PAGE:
Author Cathy Davidson famously wrote in a book entitled "Now You See It" that 65 per cent of children will end up in roles that have yet to be created – and those jobs may be appearing far sooner than you think.
In a speech at The American Enterprise Institute in 2014, entrepreneur Bill Gates claimed that in 20 years several jobs will have been replaced by software automation – particularly those of low-skilled positions.
This outlook is by no means a new one. In 1930 one John Keynes wrote about a world where grandchildren would be richer than their grandparents – but thattechnological unemployment would be a "new disease as our discovery of means of economising the use of labour would outrun the pace at which we can find new uses for labour.”
But while many go on to divulge how numerous jobs will become obsolete as a result, author Cathy Davidson suggested it made room for new roles to be created – with some already on the verge of making an appearance. So for those curious to know what type of roles you'll soon be looking to fill, we tapped into Microsoft Surface and The Future Laboratory research – and here's what we found.
Human body designer
Engineering advances will extend the average healthy human life as the growth of replacement tissues and organs becomes an everyday and affordable proposition. HBDs will use bio-engineering know-how to create a huge range of customised human limbs.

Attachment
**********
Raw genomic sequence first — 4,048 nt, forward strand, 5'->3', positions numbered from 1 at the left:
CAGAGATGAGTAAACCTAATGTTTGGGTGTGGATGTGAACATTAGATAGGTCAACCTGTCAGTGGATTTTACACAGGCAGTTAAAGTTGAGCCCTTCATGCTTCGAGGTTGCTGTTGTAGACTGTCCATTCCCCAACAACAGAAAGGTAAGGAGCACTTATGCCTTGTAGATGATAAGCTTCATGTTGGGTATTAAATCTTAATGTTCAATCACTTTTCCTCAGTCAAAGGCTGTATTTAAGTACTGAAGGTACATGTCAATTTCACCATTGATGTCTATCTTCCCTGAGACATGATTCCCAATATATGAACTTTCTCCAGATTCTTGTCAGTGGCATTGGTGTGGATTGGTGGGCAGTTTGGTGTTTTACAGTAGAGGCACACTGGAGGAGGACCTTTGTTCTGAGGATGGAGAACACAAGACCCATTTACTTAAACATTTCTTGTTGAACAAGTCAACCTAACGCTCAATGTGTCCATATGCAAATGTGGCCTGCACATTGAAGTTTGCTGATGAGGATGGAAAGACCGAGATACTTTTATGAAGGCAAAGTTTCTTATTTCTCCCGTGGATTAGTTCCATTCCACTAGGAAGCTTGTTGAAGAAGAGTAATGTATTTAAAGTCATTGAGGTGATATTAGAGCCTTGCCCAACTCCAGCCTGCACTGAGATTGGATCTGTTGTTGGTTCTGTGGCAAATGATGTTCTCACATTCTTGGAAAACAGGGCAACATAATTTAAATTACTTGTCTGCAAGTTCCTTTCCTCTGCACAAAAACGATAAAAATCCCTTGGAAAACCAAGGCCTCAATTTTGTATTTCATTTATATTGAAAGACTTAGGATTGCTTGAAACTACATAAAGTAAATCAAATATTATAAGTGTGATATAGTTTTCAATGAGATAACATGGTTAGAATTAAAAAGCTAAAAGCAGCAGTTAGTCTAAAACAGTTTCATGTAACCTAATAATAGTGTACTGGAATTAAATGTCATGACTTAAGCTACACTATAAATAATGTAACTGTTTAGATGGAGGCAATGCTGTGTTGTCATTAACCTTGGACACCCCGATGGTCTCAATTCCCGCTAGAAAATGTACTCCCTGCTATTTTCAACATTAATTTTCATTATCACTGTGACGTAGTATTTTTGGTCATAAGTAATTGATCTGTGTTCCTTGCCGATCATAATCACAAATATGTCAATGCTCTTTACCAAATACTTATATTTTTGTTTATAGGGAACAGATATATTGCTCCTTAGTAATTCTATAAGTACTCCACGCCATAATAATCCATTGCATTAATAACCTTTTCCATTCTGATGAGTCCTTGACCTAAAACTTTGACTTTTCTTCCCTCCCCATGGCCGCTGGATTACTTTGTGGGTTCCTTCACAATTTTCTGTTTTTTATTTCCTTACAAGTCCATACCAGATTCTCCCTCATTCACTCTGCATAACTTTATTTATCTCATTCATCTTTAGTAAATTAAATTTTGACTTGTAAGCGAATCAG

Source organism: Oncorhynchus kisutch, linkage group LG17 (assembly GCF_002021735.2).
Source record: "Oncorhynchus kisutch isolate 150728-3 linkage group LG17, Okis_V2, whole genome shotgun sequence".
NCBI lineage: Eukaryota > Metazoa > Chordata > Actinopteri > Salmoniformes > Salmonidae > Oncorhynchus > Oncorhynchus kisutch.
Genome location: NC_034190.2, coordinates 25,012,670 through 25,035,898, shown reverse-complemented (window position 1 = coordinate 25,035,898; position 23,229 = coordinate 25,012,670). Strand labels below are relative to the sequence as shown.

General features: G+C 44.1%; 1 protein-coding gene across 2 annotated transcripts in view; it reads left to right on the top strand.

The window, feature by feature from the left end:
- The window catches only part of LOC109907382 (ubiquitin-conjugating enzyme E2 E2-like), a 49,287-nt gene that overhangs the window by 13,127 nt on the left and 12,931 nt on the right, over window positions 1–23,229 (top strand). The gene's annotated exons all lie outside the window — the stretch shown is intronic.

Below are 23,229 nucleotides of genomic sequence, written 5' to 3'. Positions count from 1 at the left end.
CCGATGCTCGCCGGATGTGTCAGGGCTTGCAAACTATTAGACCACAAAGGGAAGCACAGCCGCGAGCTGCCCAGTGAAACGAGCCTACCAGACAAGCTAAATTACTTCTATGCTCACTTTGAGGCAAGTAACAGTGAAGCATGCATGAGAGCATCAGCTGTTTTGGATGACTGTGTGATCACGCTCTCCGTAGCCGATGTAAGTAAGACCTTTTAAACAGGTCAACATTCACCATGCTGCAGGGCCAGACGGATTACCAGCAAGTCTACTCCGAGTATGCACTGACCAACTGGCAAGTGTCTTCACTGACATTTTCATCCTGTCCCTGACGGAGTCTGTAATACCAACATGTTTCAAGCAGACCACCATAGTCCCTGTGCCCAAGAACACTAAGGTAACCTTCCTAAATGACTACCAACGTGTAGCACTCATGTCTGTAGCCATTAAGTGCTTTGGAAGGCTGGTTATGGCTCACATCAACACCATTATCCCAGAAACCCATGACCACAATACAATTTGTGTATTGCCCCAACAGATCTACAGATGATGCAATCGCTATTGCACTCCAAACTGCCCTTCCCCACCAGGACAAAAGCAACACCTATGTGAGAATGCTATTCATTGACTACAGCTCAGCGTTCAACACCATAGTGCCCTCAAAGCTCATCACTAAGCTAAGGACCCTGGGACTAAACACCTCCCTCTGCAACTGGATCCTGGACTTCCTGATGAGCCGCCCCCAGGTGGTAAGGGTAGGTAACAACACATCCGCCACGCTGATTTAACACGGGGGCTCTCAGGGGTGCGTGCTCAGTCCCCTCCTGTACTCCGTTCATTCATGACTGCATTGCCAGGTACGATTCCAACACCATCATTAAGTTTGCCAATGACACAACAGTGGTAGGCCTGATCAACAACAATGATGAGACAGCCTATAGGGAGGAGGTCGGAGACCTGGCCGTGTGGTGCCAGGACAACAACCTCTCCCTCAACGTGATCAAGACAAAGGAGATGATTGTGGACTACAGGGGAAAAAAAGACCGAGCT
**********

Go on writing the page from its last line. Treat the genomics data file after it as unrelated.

Virtual habitat designer
By 2025, millions of us will spend hours each day working and learning in virtual reality environments. A VHD will design and create these worlds. “These designers will be the superstar pioneers of the industry, leaving behind game design and joining product teams to create exciting new entertainment, work and learning environments,” suggested Dave Miller, recruiter at Artefact.
Ethical technology advocate
There will be an extra 55,790 new jobs in the field of robotic engineering by 2018 alone, research by Recruiter.com has revealed. An ETA will negotiate our delicate relationship with the robots by setting the moral and ethical rules under which the machines operate and exist. Essentially, they'll ensure we don't have an "I, Robot" situation on our hands.
Digital cultural commentator
In ten years’ time, visual communication will dominate social media. This is already apparent with Instagram set to grow 15 per cent in 2016 compared to just three per cent for the wider social network sector. DCCs will effectively communicate entire stories through an image alone.